17+ Letter Examples & Templates in Word
Letters will always be one of the most effective method in communication. Regardless of what stage you are in life, a letter will always help you clearly convey your message. One of the obvious advantages of a letter is that it gives you time to think how you can effectively convey your message unlike in a face-to-face communication where you have to construct sentences as you talk.
With that in mind, you need to learn how to write letters that will effectively convey your message and express your thought exactly as how it is in your mind. In this article, you will learn the elements needed in a letter, how to effectively write it, various types of letters, along with usable templates.
Elements of a Letter
A letter can only be effective when essential elements are present along with flawless and coherent sentence construction. Making sure you are including the appropriate intangible aspects of your letter is as equally important as ensuring you include the tangible ones such as the addresses, date, salutations, complimentary close and so on. Here are the essential intangible elements that your letter should have:
1. Professional tone: Informal letters aside, letters should always have a professional tone. The tone of a letter must not come as demanding, condescending, or overall aggressive or rude. Formal letters especially require that you use a professional tone in your letter and make sure to exhibit professionalism with the words that you use and how you convey your thoughts. However, it is the opposite for informal letters. This rule doesn’t necessarily apply since the letter is used for personal correspondence.
2. Coherence: Aside from the tone of your letter, it is also important to ensure that what you’re saying is coherent. The sentences in your letters must be complete and easily understandable; make sure that your sentences are grammatically correct and that the words you use actually convey what you mean. There must be a clear transition with the thoughts you convey in each sentence or paragraph; use signal words to indicate a change in thought or topic.
3. Clarity: In relation to the previous element, a letter should clearly convey the message. The message or intention must be expressed directly in order for the reader to easily grasp its purpose. Aside from that, having clarity with the words used in the letter ensures that the reader can also effectively respond. Clarity in every aspect of the letter; word, sentence construction, font style and size, and so on, ensures that what you intend to convey is understood and can be given the right action.You may also see formal letter examples.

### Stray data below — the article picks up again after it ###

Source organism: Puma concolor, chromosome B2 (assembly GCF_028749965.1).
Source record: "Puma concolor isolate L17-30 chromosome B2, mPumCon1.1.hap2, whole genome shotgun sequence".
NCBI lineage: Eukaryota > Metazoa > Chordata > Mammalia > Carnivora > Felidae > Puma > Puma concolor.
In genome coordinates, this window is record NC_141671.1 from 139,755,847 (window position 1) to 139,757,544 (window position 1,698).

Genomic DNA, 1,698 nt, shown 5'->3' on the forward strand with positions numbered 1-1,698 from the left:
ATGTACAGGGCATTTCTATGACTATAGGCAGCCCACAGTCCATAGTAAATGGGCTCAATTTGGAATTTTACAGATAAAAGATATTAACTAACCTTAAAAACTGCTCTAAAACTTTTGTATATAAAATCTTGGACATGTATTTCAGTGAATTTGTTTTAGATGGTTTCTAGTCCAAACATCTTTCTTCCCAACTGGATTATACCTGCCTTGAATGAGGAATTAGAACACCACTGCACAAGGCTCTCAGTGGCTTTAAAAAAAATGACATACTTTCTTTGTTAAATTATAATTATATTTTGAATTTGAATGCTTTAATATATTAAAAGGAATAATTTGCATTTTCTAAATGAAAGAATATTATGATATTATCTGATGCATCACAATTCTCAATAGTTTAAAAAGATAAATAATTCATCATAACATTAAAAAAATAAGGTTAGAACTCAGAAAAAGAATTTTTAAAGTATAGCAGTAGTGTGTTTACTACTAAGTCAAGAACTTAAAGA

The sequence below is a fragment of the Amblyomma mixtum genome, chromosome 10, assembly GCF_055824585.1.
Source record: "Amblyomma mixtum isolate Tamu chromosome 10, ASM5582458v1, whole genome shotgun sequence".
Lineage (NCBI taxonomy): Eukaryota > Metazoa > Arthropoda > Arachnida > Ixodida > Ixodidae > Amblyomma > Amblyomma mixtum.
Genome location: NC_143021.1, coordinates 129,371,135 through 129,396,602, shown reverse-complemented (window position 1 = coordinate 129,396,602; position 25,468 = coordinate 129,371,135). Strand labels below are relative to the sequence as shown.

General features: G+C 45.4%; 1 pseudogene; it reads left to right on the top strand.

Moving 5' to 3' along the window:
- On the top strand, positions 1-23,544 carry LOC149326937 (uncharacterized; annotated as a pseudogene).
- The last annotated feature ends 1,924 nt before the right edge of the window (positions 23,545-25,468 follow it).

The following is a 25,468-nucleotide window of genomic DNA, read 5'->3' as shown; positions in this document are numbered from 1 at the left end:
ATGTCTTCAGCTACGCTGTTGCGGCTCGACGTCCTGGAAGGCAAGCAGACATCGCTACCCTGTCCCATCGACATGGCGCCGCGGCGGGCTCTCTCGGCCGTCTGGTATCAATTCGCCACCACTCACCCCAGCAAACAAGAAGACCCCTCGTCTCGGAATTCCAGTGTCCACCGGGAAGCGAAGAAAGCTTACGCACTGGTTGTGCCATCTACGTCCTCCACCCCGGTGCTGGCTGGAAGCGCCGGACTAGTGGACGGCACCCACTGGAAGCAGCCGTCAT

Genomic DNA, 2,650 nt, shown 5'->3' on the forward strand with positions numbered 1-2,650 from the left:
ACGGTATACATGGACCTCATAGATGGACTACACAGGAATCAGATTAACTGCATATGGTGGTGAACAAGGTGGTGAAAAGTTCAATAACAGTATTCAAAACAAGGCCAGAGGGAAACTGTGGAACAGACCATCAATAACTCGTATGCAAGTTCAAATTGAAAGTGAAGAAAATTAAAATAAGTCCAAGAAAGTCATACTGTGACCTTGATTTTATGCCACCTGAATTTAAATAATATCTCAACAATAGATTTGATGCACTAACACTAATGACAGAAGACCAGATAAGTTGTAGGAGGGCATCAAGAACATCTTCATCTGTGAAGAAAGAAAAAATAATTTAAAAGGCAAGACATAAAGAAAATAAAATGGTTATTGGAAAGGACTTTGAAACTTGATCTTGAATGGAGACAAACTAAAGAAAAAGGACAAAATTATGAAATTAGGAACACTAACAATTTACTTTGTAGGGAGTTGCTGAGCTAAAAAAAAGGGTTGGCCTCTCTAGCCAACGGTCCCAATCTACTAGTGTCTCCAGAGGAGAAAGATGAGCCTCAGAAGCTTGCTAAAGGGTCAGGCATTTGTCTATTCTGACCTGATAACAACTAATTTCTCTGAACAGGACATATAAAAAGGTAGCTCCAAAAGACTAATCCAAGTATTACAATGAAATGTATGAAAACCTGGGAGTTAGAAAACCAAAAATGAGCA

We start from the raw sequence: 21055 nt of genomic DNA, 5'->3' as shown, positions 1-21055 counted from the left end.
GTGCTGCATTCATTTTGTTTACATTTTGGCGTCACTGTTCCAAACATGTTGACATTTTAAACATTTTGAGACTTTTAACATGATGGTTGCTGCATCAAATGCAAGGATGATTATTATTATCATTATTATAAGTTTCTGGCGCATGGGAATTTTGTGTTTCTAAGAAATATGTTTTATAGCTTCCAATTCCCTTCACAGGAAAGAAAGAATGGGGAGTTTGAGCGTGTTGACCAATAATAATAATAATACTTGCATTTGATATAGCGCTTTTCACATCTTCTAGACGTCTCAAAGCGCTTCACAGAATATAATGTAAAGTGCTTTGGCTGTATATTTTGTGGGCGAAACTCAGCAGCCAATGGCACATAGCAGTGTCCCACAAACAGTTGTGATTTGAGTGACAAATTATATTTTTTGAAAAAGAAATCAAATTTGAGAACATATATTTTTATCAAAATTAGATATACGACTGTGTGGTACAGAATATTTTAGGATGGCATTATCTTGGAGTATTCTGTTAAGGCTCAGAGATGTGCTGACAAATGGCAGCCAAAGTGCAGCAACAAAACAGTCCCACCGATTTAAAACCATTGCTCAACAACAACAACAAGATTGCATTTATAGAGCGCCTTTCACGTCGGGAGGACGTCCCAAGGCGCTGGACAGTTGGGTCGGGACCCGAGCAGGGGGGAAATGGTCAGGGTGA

4. Brevity: Since you should write the purpose of your letter in a straightforward manner, it also means that your letter should be brief. When making letters, especially when used for a formal correspondence, it is best to write shorter sentences and avoid run-on sentences since it also exhibits a weak writing/communication skill. Most of the time, your reader doesn’t have the time to read through a couple of pages of paper especially when it is not an urgent matter. It doesn’t need to be lengthy as long as the main purpose is explained clearly and directly.
5. Courtesy: Just like how you should use a professional tone in your letter, it is also important to be courteous. You should show respect to your intended reader by using proper salutations, complimentary close, and choice of words. Especially when you’re writing to ask for a favor or positive response like an application letter or cover letter. Showing courtesy also means you should address your letter using the actual name of the receiver. You should always research beforehand so you know who you’re addressing the letter to.
14+ Letter Templates and Examples in Word
Letter of Intent Template
Short Letter of Reference Template
Business Introduction Letter
Letter of Intent for Employment Contract
Formal Job Application Letter
Personal Business Reference Letter
Acknowledgement Letter for Business
Warning Letter Format
Request Letter to Principal for Original Certificates
Solicitation Letter for Donations
Tenant Complaint Letter
Formal Rejection Letter to Client
Cover Letter Sample
Sales Letter for Pizza Parlor
How to Write an Effective Letter
Writing a letter is not difficult as you think it is. If you have enough knowledge about the topic or if you can research about it, then it will be easy for you. In addition to that, if you have a clear goal on what you want to achieve with it, will be easier for you to express it in your letter. However, should you still find it difficult to write a letter that will effectively express your message, here is an easy guide you can follow:
1. Write return address: Your personal/mailing address will be the return address of your letter. The return address includes your name, address, and contact information. Depending on the format your choose to follow, the return address can be written on the top left or right corner of the paper.
2. Date: The date on your letter should indicate when the letter was written. It can be written as day month year (30 November 2018) for the British English style or month day, year (November 20, 2018) for American English style. It is important to include a date on the letter for easy tracking and recording process. The date should be written a single space below the return address on either left or right side of the paper. You may also see official letters.
3. Include inside address: The inside address of the letter is intended to indicate the contact information of the recipient. It should include the name, position/designation, address, and contact information of the recipient. Including an inside address ensures that your letter is delivered to your intended recipient. It should be written a single space after the date on the left side of the paper.